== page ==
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Passengers unload from the Northern Expedition in Skidegate on Haida Gwaii, Oct. 3, 2012. It made its first sail between Port Hardy and Prince Rupert on the Inside Passage route in May 2009.John Lehmann/The Globe and Mail

Faced with eviction from the safe harbour in Port Hardy that has been his home for five years, Keith Dorward is making some desperate plans.

On Monday, he walked across town and left his dog, Argo caninus piraticus, at an animal sanctuary, fearing he can't care for the pet any more. Now, as he gets swept up in a growing trend that is making it hard for people to live year round on boats on the British Columbia coast, he is preparing to leave the harbour under the only power he has left. His own.

"The transmission needs work and I haven't started the engine for years," said Mr. Dorward of the small salmon fishing boat, Shangri-La, on which he lives. "But I have a perfectly good set of oars. … It's going to take a long, long time to work my way down the coast pulling it with a skiff. But I don't see I have any other option."

On September 26, the District of Port Hardy Harbour Authority served a Notice to End Moorage on Mr. Dorward and several others who live on vessels in the small port on northern Vancouver Island.

The notice gave them 30 days to move, or "be escorted off the premises by the RCMP."

The development is part of a movement on the West Coast, where liveaboards are slowly being forced out of urban harbours, because of concerns about pollution, unruly dockside behaviour and unsightly boats.

David Pratt, the harbour manager in Port Hardy, declined to comment, referring all questions to Mayor Bev Parnham. But Ms. Parnham did not return calls.

Councillor Rick Marcotte didn't want to discuss the issue either, but indicated the notice was issued because of concerns at the dock.

"Well, we are trying to clean up our harbour, actually. That's basically it," he said. "It's just that there was a bunch of unemployed people with no income that are basically [living on] derelict barges … down there."

Mr. Dorward, 62, who has a medical disability pension, said his small boat dates to around the Second World War. He can't afford engine work, but has tried to keep it well maintained otherwise.

He began living aboard after high apartment rents pushed him first out of Vancouver, and then Victoria.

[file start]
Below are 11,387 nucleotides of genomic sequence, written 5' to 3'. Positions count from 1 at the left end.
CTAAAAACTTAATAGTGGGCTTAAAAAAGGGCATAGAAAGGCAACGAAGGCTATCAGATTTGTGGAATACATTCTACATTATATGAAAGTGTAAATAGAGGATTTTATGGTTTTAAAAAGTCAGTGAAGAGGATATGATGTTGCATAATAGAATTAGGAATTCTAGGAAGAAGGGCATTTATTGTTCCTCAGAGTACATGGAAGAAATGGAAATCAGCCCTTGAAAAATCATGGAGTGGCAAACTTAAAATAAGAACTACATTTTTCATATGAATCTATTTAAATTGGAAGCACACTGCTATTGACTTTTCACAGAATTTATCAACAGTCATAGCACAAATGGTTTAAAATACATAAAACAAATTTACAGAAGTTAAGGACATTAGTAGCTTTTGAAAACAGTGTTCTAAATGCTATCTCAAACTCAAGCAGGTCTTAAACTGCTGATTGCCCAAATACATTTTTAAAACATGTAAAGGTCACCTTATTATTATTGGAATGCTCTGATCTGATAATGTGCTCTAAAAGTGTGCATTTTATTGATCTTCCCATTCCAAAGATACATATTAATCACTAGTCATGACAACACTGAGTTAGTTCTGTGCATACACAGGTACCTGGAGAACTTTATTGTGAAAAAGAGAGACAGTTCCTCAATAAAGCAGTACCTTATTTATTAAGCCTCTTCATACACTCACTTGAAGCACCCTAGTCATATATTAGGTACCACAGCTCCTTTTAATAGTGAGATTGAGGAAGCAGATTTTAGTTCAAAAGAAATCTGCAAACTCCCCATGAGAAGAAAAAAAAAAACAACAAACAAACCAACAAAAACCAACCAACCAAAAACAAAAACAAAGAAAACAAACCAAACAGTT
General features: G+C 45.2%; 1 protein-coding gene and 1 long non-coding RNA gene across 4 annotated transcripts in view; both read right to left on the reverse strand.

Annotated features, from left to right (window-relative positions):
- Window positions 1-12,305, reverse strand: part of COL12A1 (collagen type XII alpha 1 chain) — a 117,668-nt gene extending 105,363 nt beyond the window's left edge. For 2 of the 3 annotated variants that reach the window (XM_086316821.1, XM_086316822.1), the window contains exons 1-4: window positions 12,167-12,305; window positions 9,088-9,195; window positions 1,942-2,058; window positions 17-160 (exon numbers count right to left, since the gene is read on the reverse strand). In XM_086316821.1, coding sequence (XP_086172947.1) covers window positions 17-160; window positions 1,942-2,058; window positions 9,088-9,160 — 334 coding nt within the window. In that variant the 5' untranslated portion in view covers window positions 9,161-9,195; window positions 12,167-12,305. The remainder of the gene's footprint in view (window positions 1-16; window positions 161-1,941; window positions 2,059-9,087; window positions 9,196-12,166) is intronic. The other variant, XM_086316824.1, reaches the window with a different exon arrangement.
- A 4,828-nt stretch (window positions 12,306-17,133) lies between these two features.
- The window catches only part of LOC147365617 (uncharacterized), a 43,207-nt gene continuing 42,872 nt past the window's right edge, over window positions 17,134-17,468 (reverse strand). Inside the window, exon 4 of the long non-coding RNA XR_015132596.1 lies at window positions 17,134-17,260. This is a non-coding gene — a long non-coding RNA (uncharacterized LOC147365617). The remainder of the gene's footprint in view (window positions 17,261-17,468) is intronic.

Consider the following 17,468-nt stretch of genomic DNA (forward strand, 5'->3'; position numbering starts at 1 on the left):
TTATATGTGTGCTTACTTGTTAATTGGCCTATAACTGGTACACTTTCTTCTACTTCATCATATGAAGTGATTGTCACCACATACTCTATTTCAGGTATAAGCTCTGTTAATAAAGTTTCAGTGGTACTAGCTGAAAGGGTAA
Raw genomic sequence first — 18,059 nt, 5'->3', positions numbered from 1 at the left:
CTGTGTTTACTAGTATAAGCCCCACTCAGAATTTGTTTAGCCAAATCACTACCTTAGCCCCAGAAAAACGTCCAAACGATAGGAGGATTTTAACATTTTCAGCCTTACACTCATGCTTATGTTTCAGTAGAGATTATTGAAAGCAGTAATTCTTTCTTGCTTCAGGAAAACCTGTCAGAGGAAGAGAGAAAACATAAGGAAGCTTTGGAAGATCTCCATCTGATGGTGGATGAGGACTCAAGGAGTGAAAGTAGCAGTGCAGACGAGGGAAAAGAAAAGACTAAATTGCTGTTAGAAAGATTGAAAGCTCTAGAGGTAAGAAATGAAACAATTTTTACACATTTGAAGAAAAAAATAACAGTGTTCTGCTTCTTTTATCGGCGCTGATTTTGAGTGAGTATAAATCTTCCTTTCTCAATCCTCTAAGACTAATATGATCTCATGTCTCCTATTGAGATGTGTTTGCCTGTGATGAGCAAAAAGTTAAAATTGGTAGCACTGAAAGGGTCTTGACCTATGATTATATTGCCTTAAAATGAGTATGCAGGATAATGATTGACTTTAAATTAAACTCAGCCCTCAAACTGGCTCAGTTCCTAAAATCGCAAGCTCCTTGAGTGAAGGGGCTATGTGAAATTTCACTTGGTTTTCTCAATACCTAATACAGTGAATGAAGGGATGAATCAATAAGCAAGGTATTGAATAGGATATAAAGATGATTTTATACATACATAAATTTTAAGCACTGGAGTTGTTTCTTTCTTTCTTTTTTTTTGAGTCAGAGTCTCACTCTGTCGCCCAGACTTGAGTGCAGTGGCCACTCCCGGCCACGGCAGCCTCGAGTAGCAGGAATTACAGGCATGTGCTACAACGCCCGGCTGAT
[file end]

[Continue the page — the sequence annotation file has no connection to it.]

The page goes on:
He pays $400 a month for moorage and uses the dockside washroom facilities.

"It's better than waiting for [apartment] rents to go up, or living in a slum," he said of his life on the boat.

Mr. Dorward said seven to nine others are living on boats at the dock, and he acknowledged there have been some social issues recently, including fights and one man has been shooting at seagulls and pigeons.

But he thinks the District of Port Hardy is unfairly sweeping out everyone with its broad eviction notice.

"Well frankly, I'm pretty near numb," Mr. Dorward said when asked how he feels about having to leave the harbour.

Kris Samuels, a director of the B.C. Nautical Residents Association, hadn't heard of the Port Hardy situation when contacted on Monday. But he wasn't surprised by it.

"It's something that's increasingly happening on the B.C. coast. It seems to be a trend," he said.

Mr. Samuels said the movement to ban liveaboards from harbours is driven by local authorities who are concerned about poorly kept vessels, sewage problems and unruly social behaviour on docks.

"There are some boaters who aren't responsible to the environment or to their neighbours. But that's the minority," he said.

Mr. Samuels said many people who live aboard their boats have jobs, take pride of ownership in their vessels, and are responsible members of the waterfront community.

He said liveaboards are a part of B.C.'s coastal legacy and they should have places to moor, as they do in Victoria, where three docks have space dedicated for just that usage.

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